The Whistleblower Protection Enhancement Act (WPEA) provides millions of federal workers with the rights they need to report government corruption and wrongdoing safely. The law reflects an unequivocal bipartisan consensus, having received the vote of every member in the 112th Congress, passing both the Senate and House of Representatives by unanimous consent shortly before adjournment. . The WPEA can be viewed here.
For over a decade, GAP and an expanding coalition of all ideologies fought to get this legislation passed. Below, please find information about
The History of the WPEA
The WPEA makes federal whistleblower rights stronger that at any time in history, lapping those created by the Whistleblower Protection Act of 1989 (WPA). This update is long overdue, as WPA protections were very weak.
The WPA was a landmark good government law with the mandate to protect federal employees who report waste, fraud and abuse. Over the past two decades, the WPA has fallen victim to hostile judicial activism. Unfortunately, with every month that passed before enactment of the WPEA, the status of federal government whistleblowers continued to erode due to a lack of viable rights.
On average each month, more than 15 whistleblowers would lose initial decisions from administrative hearings at the Merit Systems Protection Board (MSPB), while fewer than one would prevail. Through June of 2012, whistleblowers’ track record at the single available court was 3-224 since 1994 the last time the WPA was "strengthened". A recent MSPB survey found that federal whistleblowers were nine times more likely to be fired in 2010 compared to 1992.
Formerly under the WPA, federal employees were not eligible for whistleblower protections if they:
- were not the first person who discloses given misconduct
- made a disclosure to a co-worker
- made a disclosure to a supervisor
- disclosed the consequences of a policy decision, or
- blew the whistle while carrying out job duties
The WPEA had ample support, having passed by Unanimous Consent in both chambers in each of the past four congressional sessions. However, each time that it was on the brink of passage, the reform has been sabotaged by a congressional loophole that allows one or more Senators to place a “secret hold” on legislation.
Before recent enactment, the closest the bill was to becoming a reality was on the final day of the last session of Congress, the 111th (2009-10). But, after passing each chamber by Unanimous Consent, at least one Senator put a 'secret hold' on the bill anonymously, literally in the final hours of session. In the beginning of the 112th Congress, GAP teamed up with NPR’s On the Media to identify the culprit(s). Learn more about the Secret Hold Campaign here.
For over ten years, GAP and an expanding coalition of 400 organizations and companies, of all ideologies, campaigned to restore credible whistleblower rights for federal government employees and contractors. GAP has provided expert testimony, and proposed and coached whistleblower witnesses, to help build a record for the WPEA. On November 27, 2012, the WPEA was finally signed into law.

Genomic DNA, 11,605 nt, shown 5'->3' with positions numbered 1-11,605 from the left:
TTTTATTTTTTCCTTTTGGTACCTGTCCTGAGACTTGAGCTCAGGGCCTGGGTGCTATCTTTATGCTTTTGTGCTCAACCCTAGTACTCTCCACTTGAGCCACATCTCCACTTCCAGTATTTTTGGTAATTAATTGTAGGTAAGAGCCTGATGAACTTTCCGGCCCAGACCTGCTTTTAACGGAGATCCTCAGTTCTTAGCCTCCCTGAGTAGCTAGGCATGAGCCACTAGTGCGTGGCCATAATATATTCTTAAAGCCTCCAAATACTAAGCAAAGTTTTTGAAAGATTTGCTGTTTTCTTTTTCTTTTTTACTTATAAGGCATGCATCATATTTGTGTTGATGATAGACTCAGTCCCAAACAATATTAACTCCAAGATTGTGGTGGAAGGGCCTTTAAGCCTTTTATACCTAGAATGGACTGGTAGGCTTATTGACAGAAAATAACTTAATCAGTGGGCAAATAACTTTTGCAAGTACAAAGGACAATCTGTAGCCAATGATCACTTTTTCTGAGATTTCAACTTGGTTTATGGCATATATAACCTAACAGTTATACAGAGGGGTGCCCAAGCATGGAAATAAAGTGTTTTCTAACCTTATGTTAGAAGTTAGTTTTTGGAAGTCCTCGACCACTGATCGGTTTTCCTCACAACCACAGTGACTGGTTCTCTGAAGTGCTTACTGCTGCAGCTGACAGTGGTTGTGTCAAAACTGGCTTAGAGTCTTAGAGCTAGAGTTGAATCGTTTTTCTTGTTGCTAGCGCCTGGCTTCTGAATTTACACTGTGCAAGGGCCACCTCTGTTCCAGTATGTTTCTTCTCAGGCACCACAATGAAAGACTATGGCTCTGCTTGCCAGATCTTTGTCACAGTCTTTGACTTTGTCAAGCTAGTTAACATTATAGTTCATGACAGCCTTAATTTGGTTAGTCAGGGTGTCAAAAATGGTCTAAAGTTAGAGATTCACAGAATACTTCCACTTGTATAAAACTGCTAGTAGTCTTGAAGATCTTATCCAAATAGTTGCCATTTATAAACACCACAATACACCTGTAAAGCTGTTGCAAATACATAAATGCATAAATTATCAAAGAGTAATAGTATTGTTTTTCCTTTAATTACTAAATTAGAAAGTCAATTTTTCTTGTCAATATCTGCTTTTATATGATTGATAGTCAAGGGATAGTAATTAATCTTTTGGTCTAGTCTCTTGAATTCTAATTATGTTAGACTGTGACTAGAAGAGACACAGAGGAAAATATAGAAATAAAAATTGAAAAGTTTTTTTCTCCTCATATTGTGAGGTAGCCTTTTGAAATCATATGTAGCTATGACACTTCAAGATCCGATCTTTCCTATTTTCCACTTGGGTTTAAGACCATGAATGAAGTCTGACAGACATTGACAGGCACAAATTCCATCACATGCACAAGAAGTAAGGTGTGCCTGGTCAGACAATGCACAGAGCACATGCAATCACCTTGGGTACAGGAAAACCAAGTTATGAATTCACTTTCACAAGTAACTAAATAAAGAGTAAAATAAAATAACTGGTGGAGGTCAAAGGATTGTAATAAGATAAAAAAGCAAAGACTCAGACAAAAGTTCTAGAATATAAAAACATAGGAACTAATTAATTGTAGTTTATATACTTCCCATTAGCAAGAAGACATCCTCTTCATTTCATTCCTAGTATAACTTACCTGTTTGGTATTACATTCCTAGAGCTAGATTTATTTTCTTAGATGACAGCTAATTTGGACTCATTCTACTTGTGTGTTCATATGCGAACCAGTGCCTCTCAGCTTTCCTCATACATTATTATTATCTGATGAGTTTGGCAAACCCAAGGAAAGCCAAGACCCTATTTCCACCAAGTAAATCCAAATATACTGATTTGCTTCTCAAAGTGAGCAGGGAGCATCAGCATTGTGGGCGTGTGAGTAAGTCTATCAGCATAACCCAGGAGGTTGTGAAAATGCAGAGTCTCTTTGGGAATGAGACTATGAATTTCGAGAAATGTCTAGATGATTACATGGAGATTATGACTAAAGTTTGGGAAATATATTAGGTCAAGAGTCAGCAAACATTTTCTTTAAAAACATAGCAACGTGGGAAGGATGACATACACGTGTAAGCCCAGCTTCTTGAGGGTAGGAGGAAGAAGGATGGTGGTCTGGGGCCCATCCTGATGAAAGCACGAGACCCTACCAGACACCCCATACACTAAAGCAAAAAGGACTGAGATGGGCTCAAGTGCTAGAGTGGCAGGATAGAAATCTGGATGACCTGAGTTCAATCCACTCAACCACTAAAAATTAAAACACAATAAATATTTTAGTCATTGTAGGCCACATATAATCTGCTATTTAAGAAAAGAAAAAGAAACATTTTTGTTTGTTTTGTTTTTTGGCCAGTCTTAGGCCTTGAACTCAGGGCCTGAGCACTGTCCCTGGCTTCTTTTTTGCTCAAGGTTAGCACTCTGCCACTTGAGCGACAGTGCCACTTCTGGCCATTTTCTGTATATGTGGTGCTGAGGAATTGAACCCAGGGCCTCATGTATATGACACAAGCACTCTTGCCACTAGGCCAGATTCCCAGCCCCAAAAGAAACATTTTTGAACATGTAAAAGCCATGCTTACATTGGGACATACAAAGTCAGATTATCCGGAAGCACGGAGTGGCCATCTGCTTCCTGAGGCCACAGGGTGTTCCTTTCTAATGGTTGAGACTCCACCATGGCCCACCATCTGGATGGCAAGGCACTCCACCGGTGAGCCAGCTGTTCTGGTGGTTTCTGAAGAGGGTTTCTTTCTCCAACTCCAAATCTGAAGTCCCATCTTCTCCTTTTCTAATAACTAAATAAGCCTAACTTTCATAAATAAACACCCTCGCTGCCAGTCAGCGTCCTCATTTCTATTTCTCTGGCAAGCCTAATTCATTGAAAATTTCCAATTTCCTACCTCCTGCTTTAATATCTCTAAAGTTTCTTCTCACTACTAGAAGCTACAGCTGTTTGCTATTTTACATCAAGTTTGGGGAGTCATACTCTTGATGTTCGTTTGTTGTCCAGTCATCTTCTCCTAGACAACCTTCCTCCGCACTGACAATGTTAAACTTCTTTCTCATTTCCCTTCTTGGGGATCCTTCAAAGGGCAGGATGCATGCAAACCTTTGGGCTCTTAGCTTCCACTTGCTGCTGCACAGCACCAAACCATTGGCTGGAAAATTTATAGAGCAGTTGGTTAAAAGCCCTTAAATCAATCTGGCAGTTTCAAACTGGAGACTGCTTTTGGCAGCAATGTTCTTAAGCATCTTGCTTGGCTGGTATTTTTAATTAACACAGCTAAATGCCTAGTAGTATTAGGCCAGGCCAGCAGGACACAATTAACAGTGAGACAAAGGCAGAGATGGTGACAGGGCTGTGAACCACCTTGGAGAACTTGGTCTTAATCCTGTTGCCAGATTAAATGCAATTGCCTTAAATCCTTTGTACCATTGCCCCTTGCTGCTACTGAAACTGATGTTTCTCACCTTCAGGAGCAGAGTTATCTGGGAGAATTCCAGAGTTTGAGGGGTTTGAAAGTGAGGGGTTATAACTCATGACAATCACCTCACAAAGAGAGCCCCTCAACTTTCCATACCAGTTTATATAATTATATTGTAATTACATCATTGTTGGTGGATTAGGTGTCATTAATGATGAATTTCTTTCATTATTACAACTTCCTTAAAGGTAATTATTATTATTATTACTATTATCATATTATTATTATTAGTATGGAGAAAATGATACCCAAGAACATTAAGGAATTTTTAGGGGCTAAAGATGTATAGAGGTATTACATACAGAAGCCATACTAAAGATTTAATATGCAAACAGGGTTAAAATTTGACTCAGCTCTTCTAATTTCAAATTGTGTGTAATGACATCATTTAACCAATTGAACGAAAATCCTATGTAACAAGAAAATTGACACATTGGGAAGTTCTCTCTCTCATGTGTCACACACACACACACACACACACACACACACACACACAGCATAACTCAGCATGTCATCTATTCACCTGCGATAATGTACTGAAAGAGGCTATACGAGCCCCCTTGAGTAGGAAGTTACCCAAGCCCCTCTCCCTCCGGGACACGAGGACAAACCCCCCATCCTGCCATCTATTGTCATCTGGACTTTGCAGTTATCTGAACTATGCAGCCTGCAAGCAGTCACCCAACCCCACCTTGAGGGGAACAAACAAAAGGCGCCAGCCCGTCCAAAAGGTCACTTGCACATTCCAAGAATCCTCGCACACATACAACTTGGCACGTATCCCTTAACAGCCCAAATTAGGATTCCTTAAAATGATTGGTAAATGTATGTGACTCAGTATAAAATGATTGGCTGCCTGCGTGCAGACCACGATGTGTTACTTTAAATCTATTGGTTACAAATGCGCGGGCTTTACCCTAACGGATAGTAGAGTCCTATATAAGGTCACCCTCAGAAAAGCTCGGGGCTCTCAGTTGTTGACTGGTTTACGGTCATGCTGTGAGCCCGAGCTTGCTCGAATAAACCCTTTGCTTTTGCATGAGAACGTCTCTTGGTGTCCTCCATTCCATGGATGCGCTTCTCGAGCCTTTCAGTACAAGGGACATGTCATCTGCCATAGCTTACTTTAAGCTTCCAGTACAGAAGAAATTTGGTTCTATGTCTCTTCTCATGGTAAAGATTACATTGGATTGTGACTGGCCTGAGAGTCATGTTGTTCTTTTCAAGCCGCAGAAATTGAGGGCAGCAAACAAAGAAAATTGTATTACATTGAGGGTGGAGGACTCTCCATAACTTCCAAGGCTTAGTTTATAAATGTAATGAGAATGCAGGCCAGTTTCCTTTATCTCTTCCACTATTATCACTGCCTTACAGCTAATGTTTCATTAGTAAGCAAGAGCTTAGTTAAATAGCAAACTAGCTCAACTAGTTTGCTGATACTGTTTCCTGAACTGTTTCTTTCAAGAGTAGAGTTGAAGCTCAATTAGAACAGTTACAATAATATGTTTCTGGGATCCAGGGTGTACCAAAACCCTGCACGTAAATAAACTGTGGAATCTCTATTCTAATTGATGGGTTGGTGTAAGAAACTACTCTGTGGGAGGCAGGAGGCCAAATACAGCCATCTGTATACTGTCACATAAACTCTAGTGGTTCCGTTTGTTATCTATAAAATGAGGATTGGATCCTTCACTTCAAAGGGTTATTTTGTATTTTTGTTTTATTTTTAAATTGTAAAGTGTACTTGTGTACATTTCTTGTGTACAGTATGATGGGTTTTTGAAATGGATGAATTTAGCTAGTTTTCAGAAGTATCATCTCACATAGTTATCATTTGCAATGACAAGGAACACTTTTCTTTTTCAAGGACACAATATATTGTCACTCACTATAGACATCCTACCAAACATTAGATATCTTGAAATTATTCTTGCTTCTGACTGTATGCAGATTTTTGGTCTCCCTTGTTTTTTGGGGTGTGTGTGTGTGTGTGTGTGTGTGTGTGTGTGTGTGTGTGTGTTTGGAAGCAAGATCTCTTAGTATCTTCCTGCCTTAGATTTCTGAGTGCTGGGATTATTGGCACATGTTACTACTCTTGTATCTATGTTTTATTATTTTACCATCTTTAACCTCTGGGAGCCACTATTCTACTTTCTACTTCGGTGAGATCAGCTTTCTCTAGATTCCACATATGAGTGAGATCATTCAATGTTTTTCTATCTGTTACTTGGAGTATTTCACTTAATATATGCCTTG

A strong federal whistleblower statute is paramount to close existing loopholes and improve the status quo.
The WPEA overhauls the WPA, closes administrative loopholes, ends the Federal Circuit Court’s monopoly on appeals, and doesnot roll back any rights. A full list of reforms in the WPEA can be viewed here.
As with any significant reform that must survive a political gauntlet, this law certainly does not have every reform we have sought, but does have critically important upgrades to the broken system for federal whistleblowing.
Overall, the WPEA is remarkably intact for a reform that survived a 12 year political gauntlet, including negotiations to lift additional holds by congressional offices. The WPEA replaces current legal land mines with reliable rights.
Intensive dialogue between the Make It Safe Coalition, which GAP coordinates, the Obama administration, and both Chambers of Congress paved the way for passage of the Whistleblower Protection Enhancement Act in the 112th Congress.
A timeline of major actions taken on the Whistleblower Protection Enhancement Act (S. 743, HR. 3289) in the 112th Congress are listed in reverse chronological order:
President Obama signs the WPEA into Law (November 2012)
Senate Passes S. 743, as Amended, by Unanimous Consent ( November 2012)
House Passes S. 743 by Unanimous Consent (September 2012)
Senate Passes S. 743 by Unanimous Consent (May 2012)
House Committee Passes H.R. 3289 by Unanimous Consent (November 2011)
House Introduces H.R. 3289 (November 2011)
Senate Committee Passes S. 743 by Unanimous Consent (October 2011)
White House Threatens Executive Action if Congress Delays (September 2011)
Senate Introduces S. 743 (April 2011)
To learn how the WPEA affects you, contact GAP Legislative Campaign Coordinator Shanna Devine at firstname.lastname@example.org, 202.457.0034, ext. 132.